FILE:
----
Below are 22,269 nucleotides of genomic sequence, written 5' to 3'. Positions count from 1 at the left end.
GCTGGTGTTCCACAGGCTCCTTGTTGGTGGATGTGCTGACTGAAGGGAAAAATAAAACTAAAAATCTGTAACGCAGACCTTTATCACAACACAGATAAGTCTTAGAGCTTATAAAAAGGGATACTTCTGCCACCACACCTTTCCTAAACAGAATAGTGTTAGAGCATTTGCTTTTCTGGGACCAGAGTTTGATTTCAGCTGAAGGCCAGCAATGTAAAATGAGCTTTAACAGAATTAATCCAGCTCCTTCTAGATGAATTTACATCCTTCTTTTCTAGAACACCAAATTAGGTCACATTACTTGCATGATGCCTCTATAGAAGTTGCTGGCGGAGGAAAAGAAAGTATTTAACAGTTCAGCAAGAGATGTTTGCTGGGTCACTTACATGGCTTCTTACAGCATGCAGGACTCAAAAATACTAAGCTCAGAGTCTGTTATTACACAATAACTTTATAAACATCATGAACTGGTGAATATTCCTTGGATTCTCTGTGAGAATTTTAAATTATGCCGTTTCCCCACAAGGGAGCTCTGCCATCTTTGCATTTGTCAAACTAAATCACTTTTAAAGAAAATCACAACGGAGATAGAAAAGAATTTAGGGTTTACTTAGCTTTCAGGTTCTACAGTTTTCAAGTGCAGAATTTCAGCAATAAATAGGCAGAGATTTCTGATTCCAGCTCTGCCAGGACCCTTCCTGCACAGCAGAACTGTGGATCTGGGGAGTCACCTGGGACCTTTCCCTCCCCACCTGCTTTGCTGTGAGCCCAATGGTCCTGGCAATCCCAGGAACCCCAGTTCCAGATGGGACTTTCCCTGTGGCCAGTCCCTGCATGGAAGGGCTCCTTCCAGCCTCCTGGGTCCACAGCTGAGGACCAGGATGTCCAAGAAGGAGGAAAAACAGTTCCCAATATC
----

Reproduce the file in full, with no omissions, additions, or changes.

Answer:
Below are 22,269 nucleotides of genomic sequence, written 5' to 3'. Positions count from 1 at the left end.
GCTGGTGTTCCACAGGCTCCTTGTTGGTGGATGTGCTGACTGAAGGGAAAAATAAAACTAAAAATCTGTAACGCAGACCTTTATCACAACACAGATAAGTCTTAGAGCTTATAAAAAGGGATACTTCTGCCACCACACCTTTCCTAAACAGAATAGTGTTAGAGCATTTGCTTTTCTGGGACCAGAGTTTGATTTCAGCTGAAGGCCAGCAATGTAAAATGAGCTTTAACAGAATTAATCCAGCTCCTTCTAGATGAATTTACATCCTTCTTTTCTAGAACACCAAATTAGGTCACATTACTTGCATGATGCCTCTATAGAAGTTGCTGGCGGAGGAAAAGAAAGTATTTAACAGTTCAGCAAGAGATGTTTGCTGGGTCACTTACATGGCTTCTTACAGCATGCAGGACTCAAAAATACTAAGCTCAGAGTCTGTTATTACACAATAACTTTATAAACATCATGAACTGGTGAATATTCCTTGGATTCTCTGTGAGAATTTTAAATTATGCCGTTTCCCCACAAGGGAGCTCTGCCATCTTTGCATTTGTCAAACTAAATCACTTTTAAAGAAAATCACAACGGAGATAGAAAAGAATTTAGGGTTTACTTAGCTTTCAGGTTCTACAGTTTTCAAGTGCAGAATTTCAGCAATAAATAGGCAGAGATTTCTGATTCCAGCTCTGCCAGGACCCTTCCTGCACAGCAGAACTGTGGATCTGGGGAGTCACCTGGGACCTTTCCCTCCCCACCTGCTTTGCTGTGAGCCCAATGGTCCTGGCAATCCCAGGAACCCCAGTTCCAGATGGGACTTTCCCTGTGGCCAGTCCCTGCATGGAAGGGCTCCTTCCAGCCTCCTGGGTCCACAGCTGAGGACCAGGATGTCCAAGAAGGAGGAAAAACAGTTCCCAATATC